'Listen,' he said 'you can do this only so long through ignorance. Reality comes to everybody is they stay long enough. So now maybe you have seen it, don't waste your time dwelling it. Learn that every day will be different; some days you can be "brave", and some days you cannot. Don't punish yourself with it, it's OK. It's normal. Cut down on your emotional output. You can carry on indefinitely if you stop thinking so much. There is so much s*** talked here. Don't argue about anything unnecessarily. Don't get worked up, angry, sad, don't even talk about anything that doesn't matter. Conserve your energy. Whatever you know, you know s***. Each of us has the reaction. It is about different chemistry on different days. Each day is different for each person. You must understand that.
Loyd came to Bosnia as an action-craving expatriate Brit, bored of his stable life and in search of a break from the mundane. Though he was only searching for cheap thrills, he threw himself completely into becoming a "war tourist," as is highlighted by his hilarious, yet ingenious means of learning the Bosnian language ("I called up the nearest Serbo-Croatian restaurant and asked them if they had anyone that could teach me Serbo-Croatian").
He subsequently describes how he went into Bosnia in the same way that other young people backpack through Europe. And from this comes remarkable stories that range from those of the ordinary families of Sarajevo trying to preserve some sense of normalcy while under siege to those of creative and flamboyant mid-level commanders of Croatian and Bosnian units as they engineer successful and unsuccessful attacks. The book, however, is at its best describing how a generation of youthful individuals like himself were transformed into soldiers and unwillingly grouped into sides by cunning and manipulative leaders. One of my favorite parts, for example, was Loyd's description of the fighters of the Croat HOS militia who fought the Serbs at the frontline by day and partied in happening bars by night.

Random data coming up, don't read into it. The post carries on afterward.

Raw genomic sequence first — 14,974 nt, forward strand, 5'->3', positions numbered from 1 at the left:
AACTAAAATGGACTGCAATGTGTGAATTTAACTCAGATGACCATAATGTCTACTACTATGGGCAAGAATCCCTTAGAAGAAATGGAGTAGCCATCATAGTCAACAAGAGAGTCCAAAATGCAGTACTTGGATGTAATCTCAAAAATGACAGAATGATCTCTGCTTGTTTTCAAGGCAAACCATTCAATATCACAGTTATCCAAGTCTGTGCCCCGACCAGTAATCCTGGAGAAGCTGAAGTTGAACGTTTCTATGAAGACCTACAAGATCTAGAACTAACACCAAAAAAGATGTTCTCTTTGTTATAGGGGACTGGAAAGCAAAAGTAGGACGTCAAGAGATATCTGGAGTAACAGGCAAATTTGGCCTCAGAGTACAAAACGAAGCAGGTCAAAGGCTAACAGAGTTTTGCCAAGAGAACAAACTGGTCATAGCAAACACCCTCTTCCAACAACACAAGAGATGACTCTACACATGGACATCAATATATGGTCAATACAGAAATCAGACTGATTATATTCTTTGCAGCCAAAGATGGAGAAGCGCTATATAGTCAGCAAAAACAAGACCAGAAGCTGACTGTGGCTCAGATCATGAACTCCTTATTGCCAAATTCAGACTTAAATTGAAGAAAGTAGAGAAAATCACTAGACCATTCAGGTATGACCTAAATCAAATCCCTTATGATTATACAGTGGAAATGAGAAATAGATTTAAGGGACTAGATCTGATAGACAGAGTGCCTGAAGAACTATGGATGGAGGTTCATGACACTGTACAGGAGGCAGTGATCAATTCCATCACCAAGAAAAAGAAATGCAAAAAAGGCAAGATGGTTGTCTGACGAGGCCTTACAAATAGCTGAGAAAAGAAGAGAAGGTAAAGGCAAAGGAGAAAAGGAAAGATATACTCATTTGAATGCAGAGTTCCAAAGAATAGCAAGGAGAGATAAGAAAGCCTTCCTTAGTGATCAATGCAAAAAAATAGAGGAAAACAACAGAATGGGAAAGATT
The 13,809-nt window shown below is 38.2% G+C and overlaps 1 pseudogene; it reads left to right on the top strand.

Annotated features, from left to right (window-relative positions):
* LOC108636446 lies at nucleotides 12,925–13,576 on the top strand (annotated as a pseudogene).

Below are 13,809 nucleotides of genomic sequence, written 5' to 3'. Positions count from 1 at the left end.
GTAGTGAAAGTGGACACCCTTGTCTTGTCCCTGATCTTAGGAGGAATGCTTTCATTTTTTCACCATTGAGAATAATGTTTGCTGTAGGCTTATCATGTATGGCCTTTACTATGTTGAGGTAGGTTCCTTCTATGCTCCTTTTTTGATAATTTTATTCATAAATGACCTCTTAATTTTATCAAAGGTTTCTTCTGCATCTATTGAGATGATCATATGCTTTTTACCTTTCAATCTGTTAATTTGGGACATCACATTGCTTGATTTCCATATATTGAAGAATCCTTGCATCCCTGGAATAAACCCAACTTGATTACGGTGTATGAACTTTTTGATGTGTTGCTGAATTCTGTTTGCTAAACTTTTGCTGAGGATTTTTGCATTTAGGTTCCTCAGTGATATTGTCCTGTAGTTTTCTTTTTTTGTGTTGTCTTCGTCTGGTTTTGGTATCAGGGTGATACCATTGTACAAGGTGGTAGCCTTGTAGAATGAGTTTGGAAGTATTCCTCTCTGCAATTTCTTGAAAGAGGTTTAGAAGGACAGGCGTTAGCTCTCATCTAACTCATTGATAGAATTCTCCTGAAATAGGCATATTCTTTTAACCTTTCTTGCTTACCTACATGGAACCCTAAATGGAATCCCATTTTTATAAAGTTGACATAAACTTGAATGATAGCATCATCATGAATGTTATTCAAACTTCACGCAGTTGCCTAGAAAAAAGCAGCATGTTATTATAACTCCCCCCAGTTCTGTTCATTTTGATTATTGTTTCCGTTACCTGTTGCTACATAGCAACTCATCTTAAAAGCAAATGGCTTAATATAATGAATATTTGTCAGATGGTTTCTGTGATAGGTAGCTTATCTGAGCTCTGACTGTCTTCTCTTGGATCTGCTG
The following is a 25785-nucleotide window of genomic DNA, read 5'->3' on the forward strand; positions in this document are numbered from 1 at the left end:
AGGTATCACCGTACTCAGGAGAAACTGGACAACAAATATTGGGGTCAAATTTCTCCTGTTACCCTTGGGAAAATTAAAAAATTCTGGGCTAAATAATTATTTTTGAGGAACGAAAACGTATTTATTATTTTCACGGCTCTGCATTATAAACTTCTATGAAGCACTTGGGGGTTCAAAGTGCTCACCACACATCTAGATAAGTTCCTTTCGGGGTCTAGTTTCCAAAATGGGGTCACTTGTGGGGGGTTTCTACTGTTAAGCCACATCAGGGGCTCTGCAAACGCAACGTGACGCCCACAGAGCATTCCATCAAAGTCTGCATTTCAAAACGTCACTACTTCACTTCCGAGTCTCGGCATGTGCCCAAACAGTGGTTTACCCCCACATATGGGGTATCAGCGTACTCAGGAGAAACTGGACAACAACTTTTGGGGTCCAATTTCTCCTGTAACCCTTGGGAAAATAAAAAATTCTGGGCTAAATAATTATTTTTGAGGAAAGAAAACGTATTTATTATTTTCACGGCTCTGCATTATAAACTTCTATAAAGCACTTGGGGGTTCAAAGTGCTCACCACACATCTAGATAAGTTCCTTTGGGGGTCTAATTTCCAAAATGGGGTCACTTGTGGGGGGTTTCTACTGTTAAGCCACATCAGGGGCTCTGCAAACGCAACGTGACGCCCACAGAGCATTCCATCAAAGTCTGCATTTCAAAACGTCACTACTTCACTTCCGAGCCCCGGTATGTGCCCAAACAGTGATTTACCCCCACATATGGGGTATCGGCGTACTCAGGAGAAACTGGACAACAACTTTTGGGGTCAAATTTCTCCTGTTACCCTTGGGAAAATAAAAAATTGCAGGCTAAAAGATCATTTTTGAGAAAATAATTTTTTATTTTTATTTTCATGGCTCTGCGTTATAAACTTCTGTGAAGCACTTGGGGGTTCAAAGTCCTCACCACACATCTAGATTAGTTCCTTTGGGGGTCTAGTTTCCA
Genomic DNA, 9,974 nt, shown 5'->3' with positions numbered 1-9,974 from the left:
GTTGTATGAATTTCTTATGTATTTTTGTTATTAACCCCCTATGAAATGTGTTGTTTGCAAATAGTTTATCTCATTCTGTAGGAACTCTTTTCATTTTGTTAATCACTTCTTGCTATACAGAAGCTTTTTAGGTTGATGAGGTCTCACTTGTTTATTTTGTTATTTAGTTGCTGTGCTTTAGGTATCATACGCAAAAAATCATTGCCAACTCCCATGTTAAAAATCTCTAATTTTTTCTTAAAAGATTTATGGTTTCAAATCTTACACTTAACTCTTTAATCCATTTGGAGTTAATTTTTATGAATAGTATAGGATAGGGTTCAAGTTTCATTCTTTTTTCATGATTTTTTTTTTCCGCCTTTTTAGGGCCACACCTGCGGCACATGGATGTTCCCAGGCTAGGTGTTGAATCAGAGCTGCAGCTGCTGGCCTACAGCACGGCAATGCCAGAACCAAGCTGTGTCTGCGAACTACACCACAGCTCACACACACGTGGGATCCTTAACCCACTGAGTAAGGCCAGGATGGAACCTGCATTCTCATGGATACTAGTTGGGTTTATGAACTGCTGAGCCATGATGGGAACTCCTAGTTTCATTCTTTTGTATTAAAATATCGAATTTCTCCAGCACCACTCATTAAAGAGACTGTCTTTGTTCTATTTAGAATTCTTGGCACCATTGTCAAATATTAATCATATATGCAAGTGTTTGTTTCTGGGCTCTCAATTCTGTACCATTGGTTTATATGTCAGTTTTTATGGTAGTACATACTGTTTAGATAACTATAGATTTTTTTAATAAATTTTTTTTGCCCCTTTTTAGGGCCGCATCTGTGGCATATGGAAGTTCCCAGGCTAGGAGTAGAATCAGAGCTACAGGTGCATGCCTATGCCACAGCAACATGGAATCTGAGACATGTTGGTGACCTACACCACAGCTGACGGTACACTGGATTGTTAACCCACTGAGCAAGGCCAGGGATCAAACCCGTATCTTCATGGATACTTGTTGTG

Loyd’s on hand description is not necessarily a scholarly text, but it does highlight various absurdities of the war and the ethnic cleansing that it came with it. These include his outstanding description of local Croat soldiers bringing their Muslim neighbors and friends to the protection of the UN to prevent their comrades from murdering them and the drunken reunion of rival Serb and Muslim commanders on the battlefield, boyhood friends pitted against each other by the war. These scenes, and others, give a certain character to the war and its combatants that will not be found in any scholarly work.
To be sure, Loyd’s writing does heavily favor the Bosnian government, as he himself states. Nevertheless, no bias against Serbs or Croats (their ethnicities) is present and particularly interesting was his description of how thousands of Serbs and Croats fought for the supposedly Muslim government.
What stands out about Loyd is his genuine ability to draw the reader into the book and make his story come to life in the sense that the reader feels like they’re right there with him as he documents the war from the front lines, Sarajevo, tiny country villages, and dangerous back roads leading to and from the front. For the reader, this book allows the Bosnian War to be lived and understood long after the fighting ended.